LCU kicks off Black History Month with production of ‘Fences’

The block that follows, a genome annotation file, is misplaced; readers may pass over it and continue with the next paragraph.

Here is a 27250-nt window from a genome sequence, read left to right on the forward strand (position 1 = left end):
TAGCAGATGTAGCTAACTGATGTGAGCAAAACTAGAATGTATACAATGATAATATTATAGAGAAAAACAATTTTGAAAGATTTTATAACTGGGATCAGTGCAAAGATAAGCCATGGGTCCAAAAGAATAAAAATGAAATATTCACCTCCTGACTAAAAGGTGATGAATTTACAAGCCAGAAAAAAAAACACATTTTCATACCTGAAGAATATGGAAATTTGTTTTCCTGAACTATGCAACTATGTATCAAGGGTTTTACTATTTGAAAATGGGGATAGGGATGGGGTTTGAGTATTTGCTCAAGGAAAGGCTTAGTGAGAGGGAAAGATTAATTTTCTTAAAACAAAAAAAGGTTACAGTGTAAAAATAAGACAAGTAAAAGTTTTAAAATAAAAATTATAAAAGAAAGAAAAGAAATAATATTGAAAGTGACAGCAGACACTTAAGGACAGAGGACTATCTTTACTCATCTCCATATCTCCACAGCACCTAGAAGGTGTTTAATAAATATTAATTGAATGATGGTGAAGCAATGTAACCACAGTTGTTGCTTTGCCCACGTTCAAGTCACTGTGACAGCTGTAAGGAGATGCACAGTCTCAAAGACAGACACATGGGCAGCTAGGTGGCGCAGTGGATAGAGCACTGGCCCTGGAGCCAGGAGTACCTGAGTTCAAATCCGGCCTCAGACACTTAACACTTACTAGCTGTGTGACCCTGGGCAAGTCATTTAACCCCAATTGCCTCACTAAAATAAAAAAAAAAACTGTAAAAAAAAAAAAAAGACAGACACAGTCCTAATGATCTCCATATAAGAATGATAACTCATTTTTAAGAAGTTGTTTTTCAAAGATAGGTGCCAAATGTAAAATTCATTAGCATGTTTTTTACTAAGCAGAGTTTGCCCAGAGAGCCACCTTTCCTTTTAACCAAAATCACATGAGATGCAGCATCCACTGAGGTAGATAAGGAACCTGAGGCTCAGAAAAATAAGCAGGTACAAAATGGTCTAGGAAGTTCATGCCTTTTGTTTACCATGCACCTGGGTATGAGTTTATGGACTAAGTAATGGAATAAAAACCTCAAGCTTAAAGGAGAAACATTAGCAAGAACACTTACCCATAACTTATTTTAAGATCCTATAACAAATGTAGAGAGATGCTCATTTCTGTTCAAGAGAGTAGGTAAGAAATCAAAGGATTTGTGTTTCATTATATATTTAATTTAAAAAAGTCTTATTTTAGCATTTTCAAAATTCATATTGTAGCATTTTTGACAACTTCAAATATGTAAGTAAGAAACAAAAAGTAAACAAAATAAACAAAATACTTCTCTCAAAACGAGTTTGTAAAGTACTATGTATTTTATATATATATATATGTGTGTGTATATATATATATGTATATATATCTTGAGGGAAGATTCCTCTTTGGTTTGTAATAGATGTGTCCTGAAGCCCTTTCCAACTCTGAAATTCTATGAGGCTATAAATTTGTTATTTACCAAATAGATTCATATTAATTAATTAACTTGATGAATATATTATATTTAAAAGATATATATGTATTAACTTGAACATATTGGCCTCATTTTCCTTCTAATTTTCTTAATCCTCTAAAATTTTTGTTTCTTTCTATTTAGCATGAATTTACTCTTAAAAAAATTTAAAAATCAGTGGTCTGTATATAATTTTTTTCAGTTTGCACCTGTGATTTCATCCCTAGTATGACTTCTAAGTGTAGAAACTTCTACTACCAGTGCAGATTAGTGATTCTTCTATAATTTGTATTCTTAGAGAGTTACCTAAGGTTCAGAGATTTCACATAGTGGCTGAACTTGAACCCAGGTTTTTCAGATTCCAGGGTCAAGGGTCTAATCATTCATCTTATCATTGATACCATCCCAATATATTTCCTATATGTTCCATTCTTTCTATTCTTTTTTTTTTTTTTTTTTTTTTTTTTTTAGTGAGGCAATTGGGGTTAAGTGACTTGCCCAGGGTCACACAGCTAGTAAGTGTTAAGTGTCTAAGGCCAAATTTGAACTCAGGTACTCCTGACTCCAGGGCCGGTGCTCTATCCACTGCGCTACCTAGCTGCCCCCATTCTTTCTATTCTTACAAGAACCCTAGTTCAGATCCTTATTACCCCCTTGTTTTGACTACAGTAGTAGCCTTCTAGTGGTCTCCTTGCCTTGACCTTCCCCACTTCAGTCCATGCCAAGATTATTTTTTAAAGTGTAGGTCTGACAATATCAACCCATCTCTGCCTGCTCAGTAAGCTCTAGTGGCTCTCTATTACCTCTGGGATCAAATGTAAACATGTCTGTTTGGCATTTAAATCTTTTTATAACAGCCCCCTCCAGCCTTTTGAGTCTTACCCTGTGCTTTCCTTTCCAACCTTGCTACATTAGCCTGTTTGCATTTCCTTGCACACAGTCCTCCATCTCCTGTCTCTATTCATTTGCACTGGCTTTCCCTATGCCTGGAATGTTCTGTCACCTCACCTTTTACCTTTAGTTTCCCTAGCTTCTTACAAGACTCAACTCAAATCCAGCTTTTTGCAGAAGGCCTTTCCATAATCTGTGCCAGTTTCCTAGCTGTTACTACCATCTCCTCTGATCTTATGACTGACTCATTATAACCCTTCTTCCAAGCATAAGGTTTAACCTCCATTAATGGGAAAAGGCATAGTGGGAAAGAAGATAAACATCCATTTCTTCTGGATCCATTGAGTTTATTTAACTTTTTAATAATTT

Several events will be held in February on campus at Louisiana Christian University in honor of Black History Month, starting Thursday with the premiere of the play “Fences.” Theatre of Louisiana Christian’s first play of the spring season, the drama “Fences” by August Wilson, will include the first all-black cast production in tLCU history. Terrell Phillips, senior theatre major from Alexandria, plays the lead in the play. “It’s a blessing to be put in these positions and to represent the African American community, to open doors for black students to get more involved in things around campus,” said Phillips, who is also former Student Government Association president. “Fences” runs Feb. 3-5 and Feb 10-12 at 7 p.m. in the Martin Performing Arts Center. Tickets may be purchased online and are $5 for LCU students, faculty and staff; $12 for senior citizens and non-LCU students; and $15 for general admission. Groups of 10 or more can attend for $10. For additional information on ticket purchases, call 318-613-4064. Other events this month include the Third Annual Gospel Choir Concert, a panel discussion on Dr. Martin Luther King Jr., and a movie night. “Diversity is something I want us to celebrate every day at Louisiana Christian University, said President Rick Brewer, “but we are excited to spend special time to honor and note the important contributions of African Americans this month.” The Third Annual Gospel Choir Concert, directed by Phillips, will be held in Guinn Auditorium on Feb. 17 at 6:30 p.m. “It’s a different style music many students are not used to hearing,” Phillips said. “It taps into a culture that I am used to and a lot of African Americans are used to but a lot of people haven’t heard before.” The choir includes students, alumni and community members, including the Zion Hill Church worship team. Later in the month, LCU will hold a panel discussion on the perspective on Dr. Martin Luther King Jr. and how we have or have not realized much of his dream. The event will be held in Guinn Auditorium on Feb. 24 at 6:30 p.m. “Black History Month was created to honor the contributions of African Americans to the United States,” said Joshua Joy Dara, associate vice president for engagement and enrichment. Everyone can participate in the celebration because it is all about overcoming trials and celebrating triumphs.” The idea of having a black history month celebration was started by Dr. Carter G. Woodson, a scholar, educator and publisher, who earned his Ph.D. from Harvard University. Woodson’s plan began in 1926 as a week to celebrate black history during the second week of February because this month includes the birthdays of Federick Douglas, an abolitionist who worked to end slavery, and President Abraham Lincoln, who signed the Emancipation Proclamation, which freed the slaves, Dara said. Fifty years later in 1976, President Gerald Ford officially changed the event to Black History Month. Today, many college campuses and school districts throughout the United States recognize and celebrate the accomplishments and legacy of black Americans, Dara said. “We are very grateful to Dr. Brewer for encouraging the study of accomplishments by African Americans to be celebrated on our campus,” Dara said. “This year’s celebration at LCU will be a time of education, fun, music and good fellowship.” Movie Night will feature a showing of the 2014 film “Selma,” which depicts the voting rights marches from Selma to Montgomery led by Martin Luther King Jr. It be shown Wednesday, Feb. 23, at 7.30 p.m. The concert and panel discussion are free events to the public.